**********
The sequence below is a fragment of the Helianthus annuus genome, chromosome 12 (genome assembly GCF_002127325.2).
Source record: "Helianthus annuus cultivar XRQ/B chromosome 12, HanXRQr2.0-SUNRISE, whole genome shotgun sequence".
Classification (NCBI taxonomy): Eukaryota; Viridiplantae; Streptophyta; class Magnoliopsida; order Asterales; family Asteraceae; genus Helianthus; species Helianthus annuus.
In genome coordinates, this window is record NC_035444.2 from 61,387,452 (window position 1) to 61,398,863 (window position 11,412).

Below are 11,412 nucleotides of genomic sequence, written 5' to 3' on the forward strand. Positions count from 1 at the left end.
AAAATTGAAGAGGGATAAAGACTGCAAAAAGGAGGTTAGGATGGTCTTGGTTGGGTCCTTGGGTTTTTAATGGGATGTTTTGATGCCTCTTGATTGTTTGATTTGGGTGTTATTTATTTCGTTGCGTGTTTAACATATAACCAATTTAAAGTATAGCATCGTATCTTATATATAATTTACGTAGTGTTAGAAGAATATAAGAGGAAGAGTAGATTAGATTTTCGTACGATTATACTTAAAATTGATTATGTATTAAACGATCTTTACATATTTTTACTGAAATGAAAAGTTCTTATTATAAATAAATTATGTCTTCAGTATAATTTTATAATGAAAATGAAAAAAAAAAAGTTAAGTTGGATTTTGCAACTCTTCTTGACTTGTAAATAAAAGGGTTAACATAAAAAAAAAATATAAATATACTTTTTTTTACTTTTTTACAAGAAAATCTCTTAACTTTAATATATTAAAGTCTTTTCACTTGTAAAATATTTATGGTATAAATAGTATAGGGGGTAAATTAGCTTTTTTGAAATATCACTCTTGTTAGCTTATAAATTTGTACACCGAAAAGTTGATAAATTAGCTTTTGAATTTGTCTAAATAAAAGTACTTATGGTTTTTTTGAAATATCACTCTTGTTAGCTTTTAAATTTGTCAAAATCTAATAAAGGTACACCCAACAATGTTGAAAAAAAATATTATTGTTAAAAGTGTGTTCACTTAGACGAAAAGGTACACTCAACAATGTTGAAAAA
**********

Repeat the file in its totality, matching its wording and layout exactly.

The sequence below is a fragment of the Helianthus annuus genome, chromosome 12 (genome assembly GCF_002127325.2).
Source record: "Helianthus annuus cultivar XRQ/B chromosome 12, HanXRQr2.0-SUNRISE, whole genome shotgun sequence".
Classification (NCBI taxonomy): Eukaryota; Viridiplantae; Streptophyta; class Magnoliopsida; order Asterales; family Asteraceae; genus Helianthus; species Helianthus annuus.
In genome coordinates, this window is record NC_035444.2 from 61,387,452 (window position 1) to 61,398,863 (window position 11,412).

Below are 11,412 nucleotides of genomic sequence, written 5' to 3' on the forward strand. Positions count from 1 at the left end.
AAAATTGAAGAGGGATAAAGACTGCAAAAAGGAGGTTAGGATGGTCTTGGTTGGGTCCTTGGGTTTTTAATGGGATGTTTTGATGCCTCTTGATTGTTTGATTTGGGTGTTATTTATTTCGTTGCGTGTTTAACATATAACCAATTTAAAGTATAGCATCGTATCTTATATATAATTTACGTAGTGTTAGAAGAATATAAGAGGAAGAGTAGATTAGATTTTCGTACGATTATACTTAAAATTGATTATGTATTAAACGATCTTTACATATTTTTACTGAAATGAAAAGTTCTTATTATAAATAAATTATGTCTTCAGTATAATTTTATAATGAAAATGAAAAAAAAAAAGTTAAGTTGGATTTTGCAACTCTTCTTGACTTGTAAATAAAAGGGTTAACATAAAAAAAAAATATAAATATACTTTTTTTTACTTTTTTACAAGAAAATCTCTTAACTTTAATATATTAAAGTCTTTTCACTTGTAAAATATTTATGGTATAAATAGTATAGGGGGTAAATTAGCTTTTTTGAAATATCACTCTTGTTAGCTTATAAATTTGTACACCGAAAAGTTGATAAATTAGCTTTTGAATTTGTCTAAATAAAAGTACTTATGGTTTTTTTGAAATATCACTCTTGTTAGCTTTTAAATTTGTCAAAATCTAATAAAGGTACACCCAACAATGTTGAAAAAAAATATTATTGTTAAAAGTGTGTTCACTTAGACGAAAAGGTACACTCAACAATGTTGAAAAA